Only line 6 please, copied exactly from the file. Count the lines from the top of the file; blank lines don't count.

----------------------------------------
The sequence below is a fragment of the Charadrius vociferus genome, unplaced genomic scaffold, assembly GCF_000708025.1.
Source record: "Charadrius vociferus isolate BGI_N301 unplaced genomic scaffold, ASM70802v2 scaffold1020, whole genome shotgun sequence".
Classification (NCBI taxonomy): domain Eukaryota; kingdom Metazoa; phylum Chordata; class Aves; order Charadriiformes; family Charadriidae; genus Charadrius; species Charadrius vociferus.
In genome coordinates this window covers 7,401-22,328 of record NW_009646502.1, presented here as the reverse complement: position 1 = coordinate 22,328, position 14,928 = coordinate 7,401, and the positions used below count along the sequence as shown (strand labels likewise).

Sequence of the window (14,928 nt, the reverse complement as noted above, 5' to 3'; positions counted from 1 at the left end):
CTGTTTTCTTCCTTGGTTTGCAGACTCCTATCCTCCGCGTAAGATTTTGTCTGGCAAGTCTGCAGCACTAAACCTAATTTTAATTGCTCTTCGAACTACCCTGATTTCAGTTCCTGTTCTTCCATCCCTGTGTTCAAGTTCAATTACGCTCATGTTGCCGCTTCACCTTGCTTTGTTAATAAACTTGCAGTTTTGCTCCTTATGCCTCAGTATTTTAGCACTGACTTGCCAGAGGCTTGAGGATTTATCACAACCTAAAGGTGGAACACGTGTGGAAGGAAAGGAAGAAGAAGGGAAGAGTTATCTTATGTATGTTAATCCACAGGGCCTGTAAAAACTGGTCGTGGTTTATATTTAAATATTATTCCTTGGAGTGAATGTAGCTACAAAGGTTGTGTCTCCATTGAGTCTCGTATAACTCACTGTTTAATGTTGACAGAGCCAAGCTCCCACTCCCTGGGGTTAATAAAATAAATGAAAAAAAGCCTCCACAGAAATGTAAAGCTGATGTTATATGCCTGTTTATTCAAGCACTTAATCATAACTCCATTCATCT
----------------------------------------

CTGTTTTCTTCCTTGGTTTGCAGACTCCTATCCTCCGCGTAAGATTTTGTCTGGCAAGTCTGCAGCACTAAACCTAATTTTAATTGCTCTTCGAACTACCCTGATTTCAGTTCCTGTTCTTCCATCCCTGTGTTCAAGTTCAATTACGCTCATGTTGCCGCTTCACCTTGCTTTGTTAATAAACTTGCAGTTTTGCTCCTTATGCCTCAGTATTTTAGCACTGACTTGCCAGAGGCTTGAGGATTTATCACAACCTAAAGGTGGAACACGTGTGGAAGGAAAGGAAGAAGAAGGGAAGAGTTATCTTATGTATGTTAATCCACAGGGCCTGTAAAAACTGGTCGTGGTTTATATTTAAATATTATTCCTTGGAGTGAATGTAGCTACAAAGGTTGTGTCTCCATTGAGTCTCGTATAACTCACTGTTTAATGTTGACAGAGCCAAGCTCCCACTCCCTGGGGTTAATAAAATAAATGAAAAAAAGCCTCCACAGAAATGTAAAGCTGATGTTATATGCCTGTTTATTCAAGCACTTAATCATAACTCCATTCATCT